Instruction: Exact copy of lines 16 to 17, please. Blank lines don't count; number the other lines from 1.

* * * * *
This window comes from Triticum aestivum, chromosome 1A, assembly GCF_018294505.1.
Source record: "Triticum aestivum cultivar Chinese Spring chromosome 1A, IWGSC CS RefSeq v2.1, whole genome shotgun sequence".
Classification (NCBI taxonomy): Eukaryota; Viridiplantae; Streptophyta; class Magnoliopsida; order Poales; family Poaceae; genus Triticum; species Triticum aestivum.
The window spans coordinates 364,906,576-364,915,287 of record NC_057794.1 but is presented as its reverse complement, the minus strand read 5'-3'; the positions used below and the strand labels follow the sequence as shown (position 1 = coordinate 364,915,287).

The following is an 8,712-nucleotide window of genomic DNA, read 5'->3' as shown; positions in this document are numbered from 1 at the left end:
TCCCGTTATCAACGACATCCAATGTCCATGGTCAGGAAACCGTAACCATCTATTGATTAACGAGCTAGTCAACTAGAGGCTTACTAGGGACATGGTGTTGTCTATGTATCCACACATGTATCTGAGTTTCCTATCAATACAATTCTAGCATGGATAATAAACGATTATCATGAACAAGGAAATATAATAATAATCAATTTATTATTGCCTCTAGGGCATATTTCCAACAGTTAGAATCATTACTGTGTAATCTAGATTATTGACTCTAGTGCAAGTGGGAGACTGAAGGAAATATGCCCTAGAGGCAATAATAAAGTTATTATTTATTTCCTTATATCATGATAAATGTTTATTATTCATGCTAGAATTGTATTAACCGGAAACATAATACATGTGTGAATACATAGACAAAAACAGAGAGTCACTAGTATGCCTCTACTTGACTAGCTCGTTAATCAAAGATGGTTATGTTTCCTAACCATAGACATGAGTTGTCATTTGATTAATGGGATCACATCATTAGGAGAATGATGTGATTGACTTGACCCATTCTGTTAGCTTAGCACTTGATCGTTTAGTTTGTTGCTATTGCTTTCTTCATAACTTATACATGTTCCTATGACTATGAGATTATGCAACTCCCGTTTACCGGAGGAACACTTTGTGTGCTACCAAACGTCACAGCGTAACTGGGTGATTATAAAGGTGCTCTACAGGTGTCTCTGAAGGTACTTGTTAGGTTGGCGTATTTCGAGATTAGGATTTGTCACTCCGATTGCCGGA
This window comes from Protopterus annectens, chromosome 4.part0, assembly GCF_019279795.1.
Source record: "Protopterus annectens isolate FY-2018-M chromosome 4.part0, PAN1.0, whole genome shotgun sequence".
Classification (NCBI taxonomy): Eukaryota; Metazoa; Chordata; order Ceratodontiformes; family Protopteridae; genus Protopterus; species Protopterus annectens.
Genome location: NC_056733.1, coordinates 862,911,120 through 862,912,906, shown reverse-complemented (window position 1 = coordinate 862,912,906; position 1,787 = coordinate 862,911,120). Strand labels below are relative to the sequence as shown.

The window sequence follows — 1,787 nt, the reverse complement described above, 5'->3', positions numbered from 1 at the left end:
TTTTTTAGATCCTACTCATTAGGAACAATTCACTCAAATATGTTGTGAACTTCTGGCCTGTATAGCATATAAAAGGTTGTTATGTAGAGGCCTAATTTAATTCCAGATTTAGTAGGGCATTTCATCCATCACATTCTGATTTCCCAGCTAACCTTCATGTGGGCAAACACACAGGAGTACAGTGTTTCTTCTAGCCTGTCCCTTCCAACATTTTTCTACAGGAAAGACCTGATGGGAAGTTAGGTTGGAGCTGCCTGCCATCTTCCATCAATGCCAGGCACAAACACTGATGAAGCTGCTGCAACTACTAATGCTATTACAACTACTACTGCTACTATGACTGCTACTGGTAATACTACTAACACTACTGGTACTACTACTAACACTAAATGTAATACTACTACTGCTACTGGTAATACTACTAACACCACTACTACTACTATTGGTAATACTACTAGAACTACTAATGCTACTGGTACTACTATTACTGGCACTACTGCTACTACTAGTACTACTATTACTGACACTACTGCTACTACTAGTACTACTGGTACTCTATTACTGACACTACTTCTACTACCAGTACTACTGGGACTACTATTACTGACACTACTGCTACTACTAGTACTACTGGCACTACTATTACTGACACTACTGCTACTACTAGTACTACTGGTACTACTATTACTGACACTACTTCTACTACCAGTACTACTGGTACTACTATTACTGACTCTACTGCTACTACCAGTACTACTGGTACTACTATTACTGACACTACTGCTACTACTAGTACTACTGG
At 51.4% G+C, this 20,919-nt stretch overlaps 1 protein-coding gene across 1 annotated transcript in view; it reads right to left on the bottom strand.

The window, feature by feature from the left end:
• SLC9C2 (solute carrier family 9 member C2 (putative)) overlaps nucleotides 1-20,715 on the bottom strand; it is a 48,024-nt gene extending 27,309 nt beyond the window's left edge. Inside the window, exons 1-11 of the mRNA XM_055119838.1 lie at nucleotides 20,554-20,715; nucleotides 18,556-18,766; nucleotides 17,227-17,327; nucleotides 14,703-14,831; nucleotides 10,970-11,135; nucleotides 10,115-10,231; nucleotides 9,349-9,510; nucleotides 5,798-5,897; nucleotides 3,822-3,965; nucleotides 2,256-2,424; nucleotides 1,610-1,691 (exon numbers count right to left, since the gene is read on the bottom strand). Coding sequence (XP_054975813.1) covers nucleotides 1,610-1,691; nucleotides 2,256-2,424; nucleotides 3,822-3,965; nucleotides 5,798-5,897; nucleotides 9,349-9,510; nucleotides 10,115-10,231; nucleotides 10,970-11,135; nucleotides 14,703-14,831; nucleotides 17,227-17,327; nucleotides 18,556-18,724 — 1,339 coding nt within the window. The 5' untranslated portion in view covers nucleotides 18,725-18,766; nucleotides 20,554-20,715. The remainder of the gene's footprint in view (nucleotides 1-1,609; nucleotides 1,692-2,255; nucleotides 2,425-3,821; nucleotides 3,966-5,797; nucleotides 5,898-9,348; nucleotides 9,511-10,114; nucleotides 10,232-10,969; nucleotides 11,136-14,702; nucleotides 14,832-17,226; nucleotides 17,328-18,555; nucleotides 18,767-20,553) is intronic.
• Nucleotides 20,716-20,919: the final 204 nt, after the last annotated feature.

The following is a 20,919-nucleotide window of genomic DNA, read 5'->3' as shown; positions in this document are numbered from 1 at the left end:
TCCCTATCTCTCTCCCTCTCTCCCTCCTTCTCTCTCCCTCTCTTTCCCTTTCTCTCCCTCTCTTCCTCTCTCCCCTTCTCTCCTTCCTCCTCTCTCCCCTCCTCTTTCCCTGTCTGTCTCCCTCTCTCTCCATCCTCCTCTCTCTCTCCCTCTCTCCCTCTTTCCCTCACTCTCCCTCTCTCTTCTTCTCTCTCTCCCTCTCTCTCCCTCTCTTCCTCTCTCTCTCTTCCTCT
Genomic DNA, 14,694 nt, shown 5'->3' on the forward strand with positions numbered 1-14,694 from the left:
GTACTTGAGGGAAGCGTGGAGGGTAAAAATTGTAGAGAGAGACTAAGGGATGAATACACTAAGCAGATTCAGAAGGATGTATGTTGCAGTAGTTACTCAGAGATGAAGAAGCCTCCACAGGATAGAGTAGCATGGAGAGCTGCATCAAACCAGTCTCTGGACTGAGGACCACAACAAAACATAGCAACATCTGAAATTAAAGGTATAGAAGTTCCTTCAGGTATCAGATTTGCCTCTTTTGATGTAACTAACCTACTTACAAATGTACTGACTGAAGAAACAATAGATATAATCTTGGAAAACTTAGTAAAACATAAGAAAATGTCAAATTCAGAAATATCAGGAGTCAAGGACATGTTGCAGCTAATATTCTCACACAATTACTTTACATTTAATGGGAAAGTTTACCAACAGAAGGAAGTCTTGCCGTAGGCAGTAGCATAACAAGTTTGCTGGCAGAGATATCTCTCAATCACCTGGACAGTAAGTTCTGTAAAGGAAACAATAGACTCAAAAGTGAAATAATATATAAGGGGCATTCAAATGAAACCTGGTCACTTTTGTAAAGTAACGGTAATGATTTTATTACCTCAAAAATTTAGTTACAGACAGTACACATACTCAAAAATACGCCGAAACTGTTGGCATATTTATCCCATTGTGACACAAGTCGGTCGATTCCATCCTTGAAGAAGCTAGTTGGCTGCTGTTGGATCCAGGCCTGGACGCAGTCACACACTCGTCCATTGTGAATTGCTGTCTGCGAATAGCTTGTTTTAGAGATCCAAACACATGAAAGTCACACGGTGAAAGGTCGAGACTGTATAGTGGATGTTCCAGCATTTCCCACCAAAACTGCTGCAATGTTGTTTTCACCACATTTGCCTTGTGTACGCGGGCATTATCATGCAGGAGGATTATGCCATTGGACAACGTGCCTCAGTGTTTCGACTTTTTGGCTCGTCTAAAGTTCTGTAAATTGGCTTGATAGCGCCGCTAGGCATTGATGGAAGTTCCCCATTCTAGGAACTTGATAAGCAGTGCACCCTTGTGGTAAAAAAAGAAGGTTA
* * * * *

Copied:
• Nucleotides 20,716-20,919: the final 204 nt, after the last annotated feature.

The following is a 20,919-nucleotide window of genomic DNA, read 5'->3' as shown; positions in this document are numbered from 1 at the left end: